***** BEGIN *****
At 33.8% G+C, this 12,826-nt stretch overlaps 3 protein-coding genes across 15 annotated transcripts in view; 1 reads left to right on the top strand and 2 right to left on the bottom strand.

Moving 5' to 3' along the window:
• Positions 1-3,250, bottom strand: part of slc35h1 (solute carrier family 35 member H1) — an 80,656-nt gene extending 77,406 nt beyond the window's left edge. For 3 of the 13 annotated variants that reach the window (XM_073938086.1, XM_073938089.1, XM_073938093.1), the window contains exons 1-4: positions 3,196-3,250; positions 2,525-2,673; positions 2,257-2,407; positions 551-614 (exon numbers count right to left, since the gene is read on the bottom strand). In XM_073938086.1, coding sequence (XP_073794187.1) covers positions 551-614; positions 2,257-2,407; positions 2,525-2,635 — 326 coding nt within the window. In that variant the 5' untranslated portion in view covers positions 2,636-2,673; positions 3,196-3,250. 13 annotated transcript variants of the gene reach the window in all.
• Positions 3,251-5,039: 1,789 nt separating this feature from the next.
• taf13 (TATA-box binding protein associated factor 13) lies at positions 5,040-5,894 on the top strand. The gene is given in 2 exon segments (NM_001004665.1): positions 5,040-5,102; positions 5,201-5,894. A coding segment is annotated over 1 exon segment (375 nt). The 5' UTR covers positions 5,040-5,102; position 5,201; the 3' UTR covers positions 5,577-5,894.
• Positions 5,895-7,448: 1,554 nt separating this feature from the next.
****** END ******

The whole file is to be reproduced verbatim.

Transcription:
At 33.8% G+C, this 12,826-nt stretch overlaps 3 protein-coding genes across 15 annotated transcripts in view; 1 reads left to right on the top strand and 2 right to left on the bottom strand.

Moving 5' to 3' along the window:
• Positions 1-3,250, bottom strand: part of slc35h1 (solute carrier family 35 member H1) — an 80,656-nt gene extending 77,406 nt beyond the window's left edge. For 3 of the 13 annotated variants that reach the window (XM_073938086.1, XM_073938089.1, XM_073938093.1), the window contains exons 1-4: positions 3,196-3,250; positions 2,525-2,673; positions 2,257-2,407; positions 551-614 (exon numbers count right to left, since the gene is read on the bottom strand). In XM_073938086.1, coding sequence (XP_073794187.1) covers positions 551-614; positions 2,257-2,407; positions 2,525-2,635 — 326 coding nt within the window. In that variant the 5' untranslated portion in view covers positions 2,636-2,673; positions 3,196-3,250. 13 annotated transcript variants of the gene reach the window in all.
• Positions 3,251-5,039: 1,789 nt separating this feature from the next.
• taf13 (TATA-box binding protein associated factor 13) lies at positions 5,040-5,894 on the top strand. The gene is given in 2 exon segments (NM_001004665.1): positions 5,040-5,102; positions 5,201-5,894. A coding segment is annotated over 1 exon segment (375 nt). The 5' UTR covers positions 5,040-5,102; position 5,201; the 3' UTR covers positions 5,577-5,894.
• Positions 5,895-7,448: 1,554 nt separating this feature from the next.